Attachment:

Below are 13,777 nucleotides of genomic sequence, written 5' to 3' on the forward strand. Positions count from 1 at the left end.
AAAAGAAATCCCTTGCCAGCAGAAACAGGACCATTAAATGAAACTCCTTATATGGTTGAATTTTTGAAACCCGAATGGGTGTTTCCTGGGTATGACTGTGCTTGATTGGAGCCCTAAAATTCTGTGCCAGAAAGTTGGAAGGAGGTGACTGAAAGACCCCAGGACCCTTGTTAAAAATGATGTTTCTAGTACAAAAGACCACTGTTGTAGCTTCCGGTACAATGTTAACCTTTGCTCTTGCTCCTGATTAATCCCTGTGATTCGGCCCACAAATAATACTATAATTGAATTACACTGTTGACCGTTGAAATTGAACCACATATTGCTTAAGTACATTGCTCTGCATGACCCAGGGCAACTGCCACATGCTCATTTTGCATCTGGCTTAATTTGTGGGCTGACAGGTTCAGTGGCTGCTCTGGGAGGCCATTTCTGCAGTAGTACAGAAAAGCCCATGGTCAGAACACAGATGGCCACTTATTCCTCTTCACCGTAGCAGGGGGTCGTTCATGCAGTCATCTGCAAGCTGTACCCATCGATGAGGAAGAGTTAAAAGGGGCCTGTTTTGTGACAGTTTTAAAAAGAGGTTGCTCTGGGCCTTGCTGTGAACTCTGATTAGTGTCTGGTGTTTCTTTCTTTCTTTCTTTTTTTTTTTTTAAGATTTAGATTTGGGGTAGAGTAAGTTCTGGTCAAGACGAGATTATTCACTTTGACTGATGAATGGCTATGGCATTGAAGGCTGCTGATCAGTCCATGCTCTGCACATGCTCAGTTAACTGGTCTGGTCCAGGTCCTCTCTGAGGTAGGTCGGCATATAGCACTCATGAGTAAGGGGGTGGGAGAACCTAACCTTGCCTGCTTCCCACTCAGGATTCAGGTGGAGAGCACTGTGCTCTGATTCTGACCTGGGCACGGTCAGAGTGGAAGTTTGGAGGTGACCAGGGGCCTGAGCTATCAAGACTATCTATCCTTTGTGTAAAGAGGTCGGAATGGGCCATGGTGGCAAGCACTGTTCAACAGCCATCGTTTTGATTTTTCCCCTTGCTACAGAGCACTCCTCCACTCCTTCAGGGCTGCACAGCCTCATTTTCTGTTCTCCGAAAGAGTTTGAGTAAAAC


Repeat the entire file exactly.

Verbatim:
Below are 13,777 nucleotides of genomic sequence, written 5' to 3' on the forward strand. Positions count from 1 at the left end.
AAAAGAAATCCCTTGCCAGCAGAAACAGGACCATTAAATGAAACTCCTTATATGGTTGAATTTTTGAAACCCGAATGGGTGTTTCCTGGGTATGACTGTGCTTGATTGGAGCCCTAAAATTCTGTGCCAGAAAGTTGGAAGGAGGTGACTGAAAGACCCCAGGACCCTTGTTAAAAATGATGTTTCTAGTACAAAAGACCACTGTTGTAGCTTCCGGTACAATGTTAACCTTTGCTCTTGCTCCTGATTAATCCCTGTGATTCGGCCCACAAATAATACTATAATTGAATTACACTGTTGACCGTTGAAATTGAACCACATATTGCTTAAGTACATTGCTCTGCATGACCCAGGGCAACTGCCACATGCTCATTTTGCATCTGGCTTAATTTGTGGGCTGACAGGTTCAGTGGCTGCTCTGGGAGGCCATTTCTGCAGTAGTACAGAAAAGCCCATGGTCAGAACACAGATGGCCACTTATTCCTCTTCACCGTAGCAGGGGGTCGTTCATGCAGTCATCTGCAAGCTGTACCCATCGATGAGGAAGAGTTAAAAGGGGCCTGTTTTGTGACAGTTTTAAAAAGAGGTTGCTCTGGGCCTTGCTGTGAACTCTGATTAGTGTCTGGTGTTTCTTTCTTTCTTTCTTTTTTTTTTTTTAAGATTTAGATTTGGGGTAGAGTAAGTTCTGGTCAAGACGAGATTATTCACTTTGACTGATGAATGGCTATGGCATTGAAGGCTGCTGATCAGTCCATGCTCTGCACATGCTCAGTTAACTGGTCTGGTCCAGGTCCTCTCTGAGGTAGGTCGGCATATAGCACTCATGAGTAAGGGGGTGGGAGAACCTAACCTTGCCTGCTTCCCACTCAGGATTCAGGTGGAGAGCACTGTGCTCTGATTCTGACCTGGGCACGGTCAGAGTGGAAGTTTGGAGGTGACCAGGGGCCTGAGCTATCAAGACTATCTATCCTTTGTGTAAAGAGGTCGGAATGGGCCATGGTGGCAAGCACTGTTCAACAGCCATCGTTTTGATTTTTCCCCTTGCTACAGAGCACTCCTCCACTCCTTCAGGGCTGCACAGCCTCATTTTCTGTTCTCCGAAAGAGTTTGAGTAAAAC